David:  Yeah, I love the one thing that you said there, imagine in a company where a mandate is to be 100% cloud, being the person responsible for the cloud application set around that, that's got to be pretty exciting.

Obviously there's a lot of different tools, and a lot of different solutions that you've addressed by moving towards cloud, clearly one of them that I'm especially excited about is DropBox. Maybe a little bit about how you came around selecting DropBox as being part of that overall cloud solution and what some of the goals and objectives you're looking for there.

Vibha:  With the nature of our business, we are a real estate company and we have been talking about this since our key note presentation today, any business today's not just your internal employees. A lot of our task force, we work with our external vendors, partners, we have developers, architects, tenants, our customers, and it's important that we collaborate with them on a single platform and everyone sees the same content.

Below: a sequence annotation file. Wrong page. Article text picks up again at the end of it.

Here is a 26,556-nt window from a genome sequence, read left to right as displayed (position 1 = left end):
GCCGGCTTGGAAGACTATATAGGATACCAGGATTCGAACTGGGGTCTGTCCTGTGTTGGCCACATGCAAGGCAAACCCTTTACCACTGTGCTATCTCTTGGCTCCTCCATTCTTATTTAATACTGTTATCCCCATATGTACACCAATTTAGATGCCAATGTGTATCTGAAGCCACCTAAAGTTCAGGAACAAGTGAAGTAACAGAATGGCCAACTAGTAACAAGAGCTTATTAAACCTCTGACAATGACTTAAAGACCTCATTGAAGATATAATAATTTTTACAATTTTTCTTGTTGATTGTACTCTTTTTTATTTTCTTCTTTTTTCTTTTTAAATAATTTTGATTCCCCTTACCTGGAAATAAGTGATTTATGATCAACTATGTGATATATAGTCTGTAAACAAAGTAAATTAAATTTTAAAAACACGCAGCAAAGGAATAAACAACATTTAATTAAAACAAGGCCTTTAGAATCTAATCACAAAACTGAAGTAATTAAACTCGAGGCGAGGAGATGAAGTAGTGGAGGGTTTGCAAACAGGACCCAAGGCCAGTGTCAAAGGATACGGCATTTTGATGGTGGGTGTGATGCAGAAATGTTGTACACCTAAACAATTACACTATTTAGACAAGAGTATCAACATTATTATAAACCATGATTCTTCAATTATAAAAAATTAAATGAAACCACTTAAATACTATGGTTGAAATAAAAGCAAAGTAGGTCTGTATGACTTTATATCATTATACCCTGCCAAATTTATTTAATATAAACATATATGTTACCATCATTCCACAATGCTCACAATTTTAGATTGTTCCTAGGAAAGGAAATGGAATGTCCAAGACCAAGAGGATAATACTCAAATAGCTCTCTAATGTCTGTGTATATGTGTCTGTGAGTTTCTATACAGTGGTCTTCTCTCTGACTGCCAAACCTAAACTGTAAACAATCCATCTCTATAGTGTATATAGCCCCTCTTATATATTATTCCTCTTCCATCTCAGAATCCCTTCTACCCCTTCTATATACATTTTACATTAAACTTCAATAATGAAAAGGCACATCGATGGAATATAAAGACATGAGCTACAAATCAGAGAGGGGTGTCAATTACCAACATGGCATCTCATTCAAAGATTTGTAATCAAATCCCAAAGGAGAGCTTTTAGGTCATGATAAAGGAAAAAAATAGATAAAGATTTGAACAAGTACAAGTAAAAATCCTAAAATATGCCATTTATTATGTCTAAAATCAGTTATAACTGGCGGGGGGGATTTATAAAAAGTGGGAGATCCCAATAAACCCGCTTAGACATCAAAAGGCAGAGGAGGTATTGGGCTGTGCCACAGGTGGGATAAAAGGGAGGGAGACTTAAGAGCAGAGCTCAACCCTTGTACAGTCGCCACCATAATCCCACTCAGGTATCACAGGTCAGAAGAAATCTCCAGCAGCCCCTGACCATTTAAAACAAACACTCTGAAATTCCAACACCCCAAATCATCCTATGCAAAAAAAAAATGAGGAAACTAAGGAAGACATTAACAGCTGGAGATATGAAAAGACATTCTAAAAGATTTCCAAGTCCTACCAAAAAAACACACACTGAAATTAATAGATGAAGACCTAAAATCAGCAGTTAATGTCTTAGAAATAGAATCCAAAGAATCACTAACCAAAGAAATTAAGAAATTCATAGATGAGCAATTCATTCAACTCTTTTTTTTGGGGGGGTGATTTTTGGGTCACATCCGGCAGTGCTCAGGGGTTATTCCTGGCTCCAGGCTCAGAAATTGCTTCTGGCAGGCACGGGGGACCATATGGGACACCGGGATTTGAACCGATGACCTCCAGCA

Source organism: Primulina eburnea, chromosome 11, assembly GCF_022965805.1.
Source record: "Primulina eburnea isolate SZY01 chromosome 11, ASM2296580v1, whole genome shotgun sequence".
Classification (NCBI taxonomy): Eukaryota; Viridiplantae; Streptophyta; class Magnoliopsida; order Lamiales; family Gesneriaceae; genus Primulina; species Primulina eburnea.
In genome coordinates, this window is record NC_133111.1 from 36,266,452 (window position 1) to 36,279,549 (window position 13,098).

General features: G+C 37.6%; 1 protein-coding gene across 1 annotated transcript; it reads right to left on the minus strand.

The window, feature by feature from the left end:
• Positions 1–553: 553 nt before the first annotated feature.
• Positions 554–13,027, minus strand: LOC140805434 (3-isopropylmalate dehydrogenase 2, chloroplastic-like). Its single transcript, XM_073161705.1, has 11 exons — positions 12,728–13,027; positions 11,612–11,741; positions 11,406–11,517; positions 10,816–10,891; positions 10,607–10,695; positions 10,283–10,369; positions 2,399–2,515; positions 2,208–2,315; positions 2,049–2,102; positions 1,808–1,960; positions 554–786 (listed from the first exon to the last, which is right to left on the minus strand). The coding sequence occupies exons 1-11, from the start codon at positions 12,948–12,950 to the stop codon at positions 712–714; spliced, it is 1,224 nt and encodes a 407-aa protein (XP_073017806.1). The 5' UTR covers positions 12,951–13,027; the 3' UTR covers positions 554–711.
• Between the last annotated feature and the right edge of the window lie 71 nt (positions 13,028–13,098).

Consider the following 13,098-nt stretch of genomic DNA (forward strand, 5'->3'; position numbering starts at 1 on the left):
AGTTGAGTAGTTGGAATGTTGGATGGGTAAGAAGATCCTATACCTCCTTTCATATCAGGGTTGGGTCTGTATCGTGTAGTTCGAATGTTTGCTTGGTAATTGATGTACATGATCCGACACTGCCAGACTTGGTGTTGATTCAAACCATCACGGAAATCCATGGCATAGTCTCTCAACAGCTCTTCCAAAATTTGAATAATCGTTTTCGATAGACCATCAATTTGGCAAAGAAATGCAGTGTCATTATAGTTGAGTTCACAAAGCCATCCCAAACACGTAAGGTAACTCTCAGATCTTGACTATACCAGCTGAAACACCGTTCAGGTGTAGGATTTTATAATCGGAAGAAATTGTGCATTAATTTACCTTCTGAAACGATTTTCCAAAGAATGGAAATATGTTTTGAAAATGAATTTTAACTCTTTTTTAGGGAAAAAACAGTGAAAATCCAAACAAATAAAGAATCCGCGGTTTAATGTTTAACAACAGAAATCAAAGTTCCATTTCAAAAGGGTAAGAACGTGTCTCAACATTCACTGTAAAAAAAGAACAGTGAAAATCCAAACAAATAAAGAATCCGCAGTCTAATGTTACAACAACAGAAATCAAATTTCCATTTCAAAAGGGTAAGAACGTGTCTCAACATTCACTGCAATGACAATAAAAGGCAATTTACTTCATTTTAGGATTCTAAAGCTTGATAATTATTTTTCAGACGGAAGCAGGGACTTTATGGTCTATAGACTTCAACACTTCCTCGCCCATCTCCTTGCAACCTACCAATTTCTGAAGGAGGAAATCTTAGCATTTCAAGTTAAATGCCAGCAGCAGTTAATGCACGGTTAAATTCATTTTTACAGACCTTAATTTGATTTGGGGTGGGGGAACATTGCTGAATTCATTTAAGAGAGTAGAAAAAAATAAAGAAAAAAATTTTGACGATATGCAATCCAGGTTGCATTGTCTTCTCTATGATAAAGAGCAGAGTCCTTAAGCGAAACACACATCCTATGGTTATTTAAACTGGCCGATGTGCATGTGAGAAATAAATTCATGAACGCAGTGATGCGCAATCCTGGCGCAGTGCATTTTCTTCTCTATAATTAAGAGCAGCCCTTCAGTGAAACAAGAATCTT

A lot of times we are obligated by these legally bound documents, the designs and the architecture material and all that, so we have to make sure everyone is looking at the same content, and we are looking at the latest and greatest version of all the documents.

It was important for us to have some kind of governance around that, and people are sharing documents like you already touched on that, with the flash drives, email, file shares, different types of sources that people use to share the documents.